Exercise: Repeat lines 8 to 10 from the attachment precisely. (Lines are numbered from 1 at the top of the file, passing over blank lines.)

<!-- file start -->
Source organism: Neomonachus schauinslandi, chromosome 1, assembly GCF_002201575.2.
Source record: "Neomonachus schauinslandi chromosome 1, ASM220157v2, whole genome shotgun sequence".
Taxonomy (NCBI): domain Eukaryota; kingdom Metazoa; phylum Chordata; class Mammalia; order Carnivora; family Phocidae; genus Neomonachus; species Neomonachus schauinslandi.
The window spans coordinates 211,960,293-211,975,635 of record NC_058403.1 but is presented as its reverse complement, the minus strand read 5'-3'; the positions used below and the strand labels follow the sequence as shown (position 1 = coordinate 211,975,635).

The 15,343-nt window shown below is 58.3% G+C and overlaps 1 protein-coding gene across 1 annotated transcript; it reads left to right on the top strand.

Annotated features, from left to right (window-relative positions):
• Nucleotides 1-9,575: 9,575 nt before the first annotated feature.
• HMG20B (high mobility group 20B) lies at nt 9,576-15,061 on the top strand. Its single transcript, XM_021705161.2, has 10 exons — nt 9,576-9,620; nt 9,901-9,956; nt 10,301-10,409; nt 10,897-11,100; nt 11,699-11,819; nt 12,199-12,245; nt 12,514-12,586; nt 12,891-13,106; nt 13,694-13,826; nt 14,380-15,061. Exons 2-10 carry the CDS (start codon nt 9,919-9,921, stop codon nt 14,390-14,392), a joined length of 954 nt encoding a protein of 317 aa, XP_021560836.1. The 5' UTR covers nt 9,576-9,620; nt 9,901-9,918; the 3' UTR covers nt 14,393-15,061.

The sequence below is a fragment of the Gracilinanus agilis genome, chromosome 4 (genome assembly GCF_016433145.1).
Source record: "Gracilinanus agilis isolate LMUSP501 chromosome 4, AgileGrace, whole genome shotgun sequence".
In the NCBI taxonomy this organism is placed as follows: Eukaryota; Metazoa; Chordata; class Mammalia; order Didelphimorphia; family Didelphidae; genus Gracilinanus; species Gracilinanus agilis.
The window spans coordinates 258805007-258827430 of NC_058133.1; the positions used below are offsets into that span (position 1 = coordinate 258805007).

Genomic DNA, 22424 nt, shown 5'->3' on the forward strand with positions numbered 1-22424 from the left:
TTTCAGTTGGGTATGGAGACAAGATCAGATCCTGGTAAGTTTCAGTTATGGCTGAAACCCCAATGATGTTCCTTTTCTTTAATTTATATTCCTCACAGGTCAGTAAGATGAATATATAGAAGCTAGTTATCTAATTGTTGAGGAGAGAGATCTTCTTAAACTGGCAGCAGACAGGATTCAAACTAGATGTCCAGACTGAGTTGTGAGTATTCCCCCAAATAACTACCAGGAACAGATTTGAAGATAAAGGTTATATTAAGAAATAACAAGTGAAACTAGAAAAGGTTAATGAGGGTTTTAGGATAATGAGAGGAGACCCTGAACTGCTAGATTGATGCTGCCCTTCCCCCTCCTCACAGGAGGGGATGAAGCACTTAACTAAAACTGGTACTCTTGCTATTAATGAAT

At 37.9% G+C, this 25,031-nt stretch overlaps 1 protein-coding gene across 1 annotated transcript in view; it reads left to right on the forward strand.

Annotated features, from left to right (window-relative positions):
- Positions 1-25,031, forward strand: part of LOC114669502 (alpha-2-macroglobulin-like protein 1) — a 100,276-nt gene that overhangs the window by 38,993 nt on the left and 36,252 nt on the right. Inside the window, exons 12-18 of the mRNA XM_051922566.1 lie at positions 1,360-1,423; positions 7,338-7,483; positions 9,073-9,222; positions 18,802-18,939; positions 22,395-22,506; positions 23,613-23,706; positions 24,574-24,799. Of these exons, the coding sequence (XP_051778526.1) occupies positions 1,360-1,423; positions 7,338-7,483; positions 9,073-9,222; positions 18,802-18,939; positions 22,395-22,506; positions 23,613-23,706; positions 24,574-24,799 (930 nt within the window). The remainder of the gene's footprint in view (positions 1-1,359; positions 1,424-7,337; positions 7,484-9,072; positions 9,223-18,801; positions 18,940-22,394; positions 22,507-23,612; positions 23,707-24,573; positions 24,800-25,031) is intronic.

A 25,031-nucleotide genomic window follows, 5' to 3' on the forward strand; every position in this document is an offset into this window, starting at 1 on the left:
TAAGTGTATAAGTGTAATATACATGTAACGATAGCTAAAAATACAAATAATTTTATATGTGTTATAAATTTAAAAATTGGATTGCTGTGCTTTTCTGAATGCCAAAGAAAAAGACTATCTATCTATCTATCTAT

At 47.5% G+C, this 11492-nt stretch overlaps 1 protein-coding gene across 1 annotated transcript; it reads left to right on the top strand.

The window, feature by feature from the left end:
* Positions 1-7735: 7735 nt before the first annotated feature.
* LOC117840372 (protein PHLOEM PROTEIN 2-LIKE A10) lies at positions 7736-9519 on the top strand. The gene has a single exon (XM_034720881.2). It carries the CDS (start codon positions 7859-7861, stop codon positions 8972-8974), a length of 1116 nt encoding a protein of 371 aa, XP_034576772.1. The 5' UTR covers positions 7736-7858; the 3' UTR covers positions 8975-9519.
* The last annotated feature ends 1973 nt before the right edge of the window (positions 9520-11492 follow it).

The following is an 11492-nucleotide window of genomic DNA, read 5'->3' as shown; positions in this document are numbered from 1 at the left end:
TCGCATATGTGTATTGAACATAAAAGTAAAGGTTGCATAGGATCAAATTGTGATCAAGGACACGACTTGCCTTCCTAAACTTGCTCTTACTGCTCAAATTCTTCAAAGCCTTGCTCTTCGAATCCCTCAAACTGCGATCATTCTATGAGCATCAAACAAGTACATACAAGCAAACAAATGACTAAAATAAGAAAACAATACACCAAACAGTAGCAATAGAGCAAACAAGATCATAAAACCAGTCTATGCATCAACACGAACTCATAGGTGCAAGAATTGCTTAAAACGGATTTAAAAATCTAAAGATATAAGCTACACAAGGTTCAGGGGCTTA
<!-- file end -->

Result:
• HMG20B (high mobility group 20B) lies at nt 9,576-15,061 on the top strand. Its single transcript, XM_021705161.2, has 10 exons — nt 9,576-9,620; nt 9,901-9,956; nt 10,301-10,409; nt 10,897-11,100; nt 11,699-11,819; nt 12,199-12,245; nt 12,514-12,586; nt 12,891-13,106; nt 13,694-13,826; nt 14,380-15,061. Exons 2-10 carry the CDS (start codon nt 9,919-9,921, stop codon nt 14,390-14,392), a joined length of 954 nt encoding a protein of 317 aa, XP_021560836.1. The 5' UTR covers nt 9,576-9,620; nt 9,901-9,918; the 3' UTR covers nt 14,393-15,061.

The sequence below is a fragment of the Gracilinanus agilis genome, chromosome 4 (genome assembly GCF_016433145.1).
Source record: "Gracilinanus agilis isolate LMUSP501 chromosome 4, AgileGrace, whole genome shotgun sequence".